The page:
EPA Approves in Part Washington State's Human Health Criteria Water Quality Standards
The U.S. Environmental Protection Agency updated the limits for toxic pollutants in Washington’s surface waters, including the human health criteria containing the fish consumption rate. Specifically, EPA’s final rule incorporates Washington’s 175 grams per day fish consumption rate and a one-in-one million cancer risk level, meaning if you eat 175 grams of fish a day from Washington waters for 70 years, you would have a one-in-1 million chance of developing cancer beyond your current risk. The initial 2015 draft rule used the same fish portion with a 1-in-one hundred thousand cancer risk rate.
According to the Department of Ecology, the new rule updates standards for 97 chemicals. Previously, the federal rule that Washington relied on covered 85 chemicals. It sets 88 marine and 73 freshwater standards that are equally or more protective than the current federal standards, and sets new standards for pollutants not currently regulated. Current standards for PCBs are maintained, no changes were made for mercury, and arsenic limits are aligned with the federal drinking water standard. Furthermore, the rule clarifies language on how combined sewer-stormwater treatment plants can implement the new standards. It incorporates revisions to its variance and compliance schedule provisions, giving the state and affected industries and municipalities needed flexibility and time to implement new standards while making reasonable progress in improving water quality.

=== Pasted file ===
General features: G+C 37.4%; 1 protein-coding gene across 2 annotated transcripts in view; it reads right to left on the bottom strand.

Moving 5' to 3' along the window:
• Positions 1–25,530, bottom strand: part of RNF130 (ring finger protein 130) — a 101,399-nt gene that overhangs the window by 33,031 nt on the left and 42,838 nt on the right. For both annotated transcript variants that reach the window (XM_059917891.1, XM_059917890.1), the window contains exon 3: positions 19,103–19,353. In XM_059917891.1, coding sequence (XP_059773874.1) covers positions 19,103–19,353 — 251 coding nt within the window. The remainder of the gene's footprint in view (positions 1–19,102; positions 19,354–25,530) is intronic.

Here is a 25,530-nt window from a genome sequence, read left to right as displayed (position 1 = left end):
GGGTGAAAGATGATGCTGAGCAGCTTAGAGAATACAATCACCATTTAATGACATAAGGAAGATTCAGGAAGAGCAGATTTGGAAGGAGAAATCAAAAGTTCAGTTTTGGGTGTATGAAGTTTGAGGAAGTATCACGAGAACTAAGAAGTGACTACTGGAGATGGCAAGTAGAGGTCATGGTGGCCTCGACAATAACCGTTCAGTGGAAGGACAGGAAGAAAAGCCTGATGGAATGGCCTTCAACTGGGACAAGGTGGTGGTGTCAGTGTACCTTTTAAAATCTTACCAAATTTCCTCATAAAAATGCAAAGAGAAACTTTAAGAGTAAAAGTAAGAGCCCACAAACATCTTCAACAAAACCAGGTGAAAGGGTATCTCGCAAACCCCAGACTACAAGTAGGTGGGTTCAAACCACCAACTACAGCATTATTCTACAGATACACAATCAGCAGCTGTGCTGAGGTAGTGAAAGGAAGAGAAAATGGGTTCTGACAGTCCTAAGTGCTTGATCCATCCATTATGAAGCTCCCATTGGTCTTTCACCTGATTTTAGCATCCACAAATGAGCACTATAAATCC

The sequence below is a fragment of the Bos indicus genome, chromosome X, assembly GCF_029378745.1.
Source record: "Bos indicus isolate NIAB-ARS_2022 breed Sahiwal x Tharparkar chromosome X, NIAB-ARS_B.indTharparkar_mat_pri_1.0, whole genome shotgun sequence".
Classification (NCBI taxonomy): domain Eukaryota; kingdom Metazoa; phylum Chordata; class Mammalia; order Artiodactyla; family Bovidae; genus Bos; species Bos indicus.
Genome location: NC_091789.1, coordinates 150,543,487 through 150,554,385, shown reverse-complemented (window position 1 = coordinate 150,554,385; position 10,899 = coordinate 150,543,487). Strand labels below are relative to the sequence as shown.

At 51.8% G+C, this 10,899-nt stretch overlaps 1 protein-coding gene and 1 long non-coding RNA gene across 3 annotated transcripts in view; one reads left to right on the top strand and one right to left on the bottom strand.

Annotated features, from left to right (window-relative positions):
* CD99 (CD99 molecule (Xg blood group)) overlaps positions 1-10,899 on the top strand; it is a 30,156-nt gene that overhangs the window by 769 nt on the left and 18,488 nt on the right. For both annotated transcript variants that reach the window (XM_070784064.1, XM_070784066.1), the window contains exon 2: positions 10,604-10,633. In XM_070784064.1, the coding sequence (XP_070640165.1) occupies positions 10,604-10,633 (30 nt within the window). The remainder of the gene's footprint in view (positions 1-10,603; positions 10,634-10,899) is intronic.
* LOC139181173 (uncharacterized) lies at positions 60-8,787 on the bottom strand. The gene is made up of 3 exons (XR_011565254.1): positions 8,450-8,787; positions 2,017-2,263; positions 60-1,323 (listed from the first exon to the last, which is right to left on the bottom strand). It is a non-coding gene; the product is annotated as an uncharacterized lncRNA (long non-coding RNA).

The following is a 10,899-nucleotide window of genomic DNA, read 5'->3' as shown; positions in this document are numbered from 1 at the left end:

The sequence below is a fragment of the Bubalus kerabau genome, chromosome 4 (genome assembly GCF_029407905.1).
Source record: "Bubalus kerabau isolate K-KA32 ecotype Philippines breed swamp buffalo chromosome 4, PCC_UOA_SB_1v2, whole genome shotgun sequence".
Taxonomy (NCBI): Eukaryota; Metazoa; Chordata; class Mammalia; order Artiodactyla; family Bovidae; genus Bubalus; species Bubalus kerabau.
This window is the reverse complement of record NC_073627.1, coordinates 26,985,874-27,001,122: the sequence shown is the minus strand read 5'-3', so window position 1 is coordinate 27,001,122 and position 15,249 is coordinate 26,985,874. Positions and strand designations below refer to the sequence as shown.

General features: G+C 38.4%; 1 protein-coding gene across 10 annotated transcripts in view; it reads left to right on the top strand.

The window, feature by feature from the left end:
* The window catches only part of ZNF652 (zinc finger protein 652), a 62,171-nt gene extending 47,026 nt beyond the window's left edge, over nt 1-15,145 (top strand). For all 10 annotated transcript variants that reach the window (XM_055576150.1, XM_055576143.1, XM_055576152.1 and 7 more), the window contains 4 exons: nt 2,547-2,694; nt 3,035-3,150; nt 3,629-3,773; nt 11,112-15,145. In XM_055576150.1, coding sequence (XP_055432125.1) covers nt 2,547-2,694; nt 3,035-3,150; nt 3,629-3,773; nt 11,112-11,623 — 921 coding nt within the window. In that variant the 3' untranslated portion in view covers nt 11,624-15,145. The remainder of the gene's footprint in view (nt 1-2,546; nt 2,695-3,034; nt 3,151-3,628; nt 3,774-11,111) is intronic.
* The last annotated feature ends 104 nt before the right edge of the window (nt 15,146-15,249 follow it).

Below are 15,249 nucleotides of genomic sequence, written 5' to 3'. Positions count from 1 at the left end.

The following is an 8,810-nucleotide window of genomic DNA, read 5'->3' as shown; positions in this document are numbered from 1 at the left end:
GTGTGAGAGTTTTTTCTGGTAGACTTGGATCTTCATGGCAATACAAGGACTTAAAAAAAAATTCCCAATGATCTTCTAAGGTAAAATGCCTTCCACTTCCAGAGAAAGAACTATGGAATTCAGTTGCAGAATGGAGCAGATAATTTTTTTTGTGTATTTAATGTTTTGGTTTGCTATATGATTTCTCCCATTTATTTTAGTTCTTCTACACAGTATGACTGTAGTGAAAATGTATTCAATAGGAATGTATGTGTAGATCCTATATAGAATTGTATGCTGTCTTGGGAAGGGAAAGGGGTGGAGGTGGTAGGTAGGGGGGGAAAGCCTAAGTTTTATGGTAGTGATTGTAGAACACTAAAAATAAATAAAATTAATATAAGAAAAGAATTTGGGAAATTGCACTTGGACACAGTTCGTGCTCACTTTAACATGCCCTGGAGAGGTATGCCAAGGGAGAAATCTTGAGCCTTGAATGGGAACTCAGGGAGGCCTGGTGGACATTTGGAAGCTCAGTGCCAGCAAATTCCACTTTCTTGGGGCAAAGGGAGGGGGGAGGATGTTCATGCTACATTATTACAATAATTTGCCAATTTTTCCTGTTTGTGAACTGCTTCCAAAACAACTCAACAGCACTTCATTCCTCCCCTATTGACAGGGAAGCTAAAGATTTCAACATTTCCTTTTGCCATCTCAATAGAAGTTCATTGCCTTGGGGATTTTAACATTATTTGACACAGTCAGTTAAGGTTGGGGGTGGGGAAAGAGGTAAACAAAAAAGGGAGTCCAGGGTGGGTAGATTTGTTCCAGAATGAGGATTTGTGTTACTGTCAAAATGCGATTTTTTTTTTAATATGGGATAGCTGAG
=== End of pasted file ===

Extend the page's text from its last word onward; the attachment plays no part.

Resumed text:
EPA’s rule and Washington’s approved water quality standards will take effect 30 days after publication of the rule in the Federal Register. The rule was signed on November 15 and is expected to be published in the Federal Register in one to two weeks. The following documents are available here and on the EPA website:
Supporting Documents in Docket Folder (includes EPA’s Response to Comments, and EPA’s Final Economic Analysis)
For more information, contact James Tupper at firstname.lastname@example.org.